Neal McLeod: “Songs to kill a Wîhtikow” ᐐᐧᐦᑎᑯᐤ

Neal McLeod

Wîhtikow *


They spoke of the time

beings broke the stillness of water

retreating from the pollution

that rested on the skin of days

kî-mistâpâwêhisocik, they drowned themselves

and the water became still


I went to a place to rest

and lay in the remnants of thunder

I collapsed in ripped and dried hollow earth

a fugitive of spent moments

which had outgrown their divinity


The old ones spoke of how the beings dug into the earth,


to retreat from the pollution on the skin of the earth

the old ones spoke of wîhtikow

who hunted dreamers, under thick, dark, coarse sun

took their prey in

like the wind of trains

draws us to the tracks



Wîhtikow wandering


wîhtikow whispers

and pulls the light from the sky

only cluttered cover, electric neon

makes my steps heavy

pass abandoned house

windows opened

no longer covered by glass

emptied of people

and stories

burned out black hollow

my body

has also known

the fire of wîhtikow

bingo caller gives false hope

white johns

circle the wagons of families

cops who drive brothers

to cold places

wîhtikow wanders

in the grey, concrete forest



Crow cross


body heavy wooden

black circling round

crow crowned head

claws extended, cutting

arms extended

wrapped into horizon

feet on hands

abrupt blood pecks

expired fright scarecrow

pulled off

hands fling free

legs fall hard

extend relaxed hand

ready legs

onto road

away from crows

remember tracks

upon skin

sing praises

black crow crying



Kôkôcîs **


plaid crumpled and folded

hidden patterns of fabric

clung around his arms

his brown, storied hands

with lines of memory

which marked events

stories, and words

reached for the chewing tobacco

which slid through the

spaces of his mouth

and with the taste of tobacco

through his tongue

which created words

moving through the room


I remember the open windows

and brown, wet roads

cars and trucks

would pull up

and people would fill the windows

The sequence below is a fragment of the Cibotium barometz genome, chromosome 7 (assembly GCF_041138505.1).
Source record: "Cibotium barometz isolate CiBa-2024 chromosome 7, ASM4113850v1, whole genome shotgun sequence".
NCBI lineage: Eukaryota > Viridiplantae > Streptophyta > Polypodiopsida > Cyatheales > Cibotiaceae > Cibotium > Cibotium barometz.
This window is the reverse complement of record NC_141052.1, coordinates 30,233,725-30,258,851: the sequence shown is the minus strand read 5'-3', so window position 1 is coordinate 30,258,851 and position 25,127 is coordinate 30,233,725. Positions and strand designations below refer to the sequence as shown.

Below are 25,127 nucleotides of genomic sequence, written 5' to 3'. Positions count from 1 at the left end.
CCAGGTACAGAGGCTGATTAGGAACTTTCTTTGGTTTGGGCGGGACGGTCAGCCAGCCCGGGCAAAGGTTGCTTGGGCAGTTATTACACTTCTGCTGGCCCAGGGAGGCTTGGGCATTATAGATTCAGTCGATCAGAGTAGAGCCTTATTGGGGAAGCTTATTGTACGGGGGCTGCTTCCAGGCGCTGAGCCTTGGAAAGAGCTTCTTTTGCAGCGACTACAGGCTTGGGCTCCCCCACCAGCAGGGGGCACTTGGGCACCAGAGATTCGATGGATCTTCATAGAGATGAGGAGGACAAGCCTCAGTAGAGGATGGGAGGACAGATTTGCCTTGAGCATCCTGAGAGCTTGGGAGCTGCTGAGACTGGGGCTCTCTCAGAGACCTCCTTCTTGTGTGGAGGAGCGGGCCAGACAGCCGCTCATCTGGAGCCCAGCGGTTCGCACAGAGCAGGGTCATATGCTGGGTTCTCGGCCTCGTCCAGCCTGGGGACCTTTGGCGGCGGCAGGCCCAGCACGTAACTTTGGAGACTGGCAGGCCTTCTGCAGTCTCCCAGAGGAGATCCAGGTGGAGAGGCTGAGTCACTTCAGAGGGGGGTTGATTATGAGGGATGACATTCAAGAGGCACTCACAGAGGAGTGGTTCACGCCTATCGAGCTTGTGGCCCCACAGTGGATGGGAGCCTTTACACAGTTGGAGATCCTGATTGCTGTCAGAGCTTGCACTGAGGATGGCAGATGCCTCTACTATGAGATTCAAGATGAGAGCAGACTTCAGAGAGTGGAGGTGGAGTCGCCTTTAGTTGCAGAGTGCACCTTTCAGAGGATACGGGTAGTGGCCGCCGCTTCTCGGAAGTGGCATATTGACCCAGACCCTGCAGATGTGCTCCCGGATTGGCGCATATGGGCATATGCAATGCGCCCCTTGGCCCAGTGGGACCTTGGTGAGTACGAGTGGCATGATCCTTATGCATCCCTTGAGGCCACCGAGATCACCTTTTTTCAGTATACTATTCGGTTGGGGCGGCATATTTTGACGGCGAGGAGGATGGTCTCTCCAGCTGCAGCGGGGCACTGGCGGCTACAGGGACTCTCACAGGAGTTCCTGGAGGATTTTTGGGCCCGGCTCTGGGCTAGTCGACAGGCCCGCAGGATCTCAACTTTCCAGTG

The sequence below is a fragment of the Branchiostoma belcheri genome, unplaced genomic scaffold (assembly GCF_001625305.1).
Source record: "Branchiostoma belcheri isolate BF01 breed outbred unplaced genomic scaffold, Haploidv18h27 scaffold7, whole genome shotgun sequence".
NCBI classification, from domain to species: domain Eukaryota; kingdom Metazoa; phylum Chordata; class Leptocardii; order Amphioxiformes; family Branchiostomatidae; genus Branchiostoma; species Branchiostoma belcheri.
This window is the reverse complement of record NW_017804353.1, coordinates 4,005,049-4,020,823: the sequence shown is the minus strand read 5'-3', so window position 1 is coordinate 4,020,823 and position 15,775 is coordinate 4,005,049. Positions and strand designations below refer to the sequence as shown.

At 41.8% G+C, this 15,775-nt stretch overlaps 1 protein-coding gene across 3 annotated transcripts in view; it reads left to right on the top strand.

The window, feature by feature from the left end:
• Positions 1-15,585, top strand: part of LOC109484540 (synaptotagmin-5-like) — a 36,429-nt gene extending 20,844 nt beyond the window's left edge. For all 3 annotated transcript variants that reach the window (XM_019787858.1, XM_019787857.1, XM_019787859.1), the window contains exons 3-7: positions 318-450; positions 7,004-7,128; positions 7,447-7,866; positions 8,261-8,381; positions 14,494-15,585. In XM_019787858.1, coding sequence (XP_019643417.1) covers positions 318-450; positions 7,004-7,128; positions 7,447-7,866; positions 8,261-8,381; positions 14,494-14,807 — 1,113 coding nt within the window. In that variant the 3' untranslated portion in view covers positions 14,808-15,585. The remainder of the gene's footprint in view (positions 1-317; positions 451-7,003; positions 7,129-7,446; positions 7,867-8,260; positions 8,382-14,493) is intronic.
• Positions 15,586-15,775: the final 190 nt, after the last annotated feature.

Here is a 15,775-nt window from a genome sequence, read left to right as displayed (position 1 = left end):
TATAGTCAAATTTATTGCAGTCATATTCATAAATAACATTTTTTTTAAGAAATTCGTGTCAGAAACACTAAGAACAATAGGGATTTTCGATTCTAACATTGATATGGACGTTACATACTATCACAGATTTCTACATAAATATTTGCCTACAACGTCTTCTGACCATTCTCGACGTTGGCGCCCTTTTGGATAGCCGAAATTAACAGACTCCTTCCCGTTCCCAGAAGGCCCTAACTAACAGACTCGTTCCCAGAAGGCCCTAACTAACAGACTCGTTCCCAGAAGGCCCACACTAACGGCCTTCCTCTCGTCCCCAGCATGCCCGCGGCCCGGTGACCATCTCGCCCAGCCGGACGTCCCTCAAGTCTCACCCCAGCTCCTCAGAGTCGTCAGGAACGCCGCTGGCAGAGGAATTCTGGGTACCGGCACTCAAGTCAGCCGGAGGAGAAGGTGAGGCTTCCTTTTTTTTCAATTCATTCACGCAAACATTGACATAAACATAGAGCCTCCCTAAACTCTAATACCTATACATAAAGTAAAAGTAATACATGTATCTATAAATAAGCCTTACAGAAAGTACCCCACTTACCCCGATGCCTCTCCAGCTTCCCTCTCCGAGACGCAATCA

with colours and movement


familiar faces and rhythms

I remember the sound of his voice

of his laugh

the eternal song

up through his mouth

added stories

and layers of memory

to the photographs

bringing old ones alive


I remember kôkôcîs

words came from him like water

formed from the shallow fog

of the early spring afternoon

the room held his voice

the voice of others

pushed through

the fold of eternity

were held in

his textured voice


kôkôcîs, kâ-kî-itiht,

the once called kôkôcîs,

was my living link

to eternity and relatives




Cree-language words:

*  wîhtikow — a being who consumes other beings – greedy, like a vampire

**  kôkôcîs  — the name of the poet’s great-grandfather




Neal McLeod is Cree (having grown up on the James Smith reserve in Saskatchewan),  and Swedish, having had the fortunate opportunity to study abroad at the Swedish Art Academy at Umeå.  He has exhibited art work throughout Canada including at the 2005 exhibition au fil de mes jours (in my lifetime) at Le Musée national des beaux-arts du Québec – remounted at the Museum of Civilization in 2007.  In addition to being a painter he is also a curator:  his latest project was as co-curator of the exhibition James Henderson: The Man who Paints the Old Men which was organized by the Mendel Art Gallery in Saskatoon, Saskatchewan.

Neal’s first book of poetry, entitled Songs to Kill a Wîhtikow, was nominated for several Saskatchewan book awards including book of the year in 2005.  It was nominated for book of the year at the Anskohk McNally Aboriginal Literature Awards, and won poetry book of the year by unanimous decision of the jurors.  In 2007 Neal published Cree Narrative Memory which was also nominated for book of the year at the Anskohk McNally Aboriginal Literature Awards.  In the fall of 2008 he published his second book of poetry entitled Gabriel’s Beach.

Neal is currently editing a volume entitled Indigenous Poetics.  In addition he is working on the following books: Dreaming Blue Horses – a novel, a collection of humour short stories entitled Neechi Hustle, 100 Days of Cree, a biography of Noel Starblanket, and a book of poetry called Casting Spells of Neechery.  He teaches Indigenous Studies at Trent University in Peterborough, Ontario.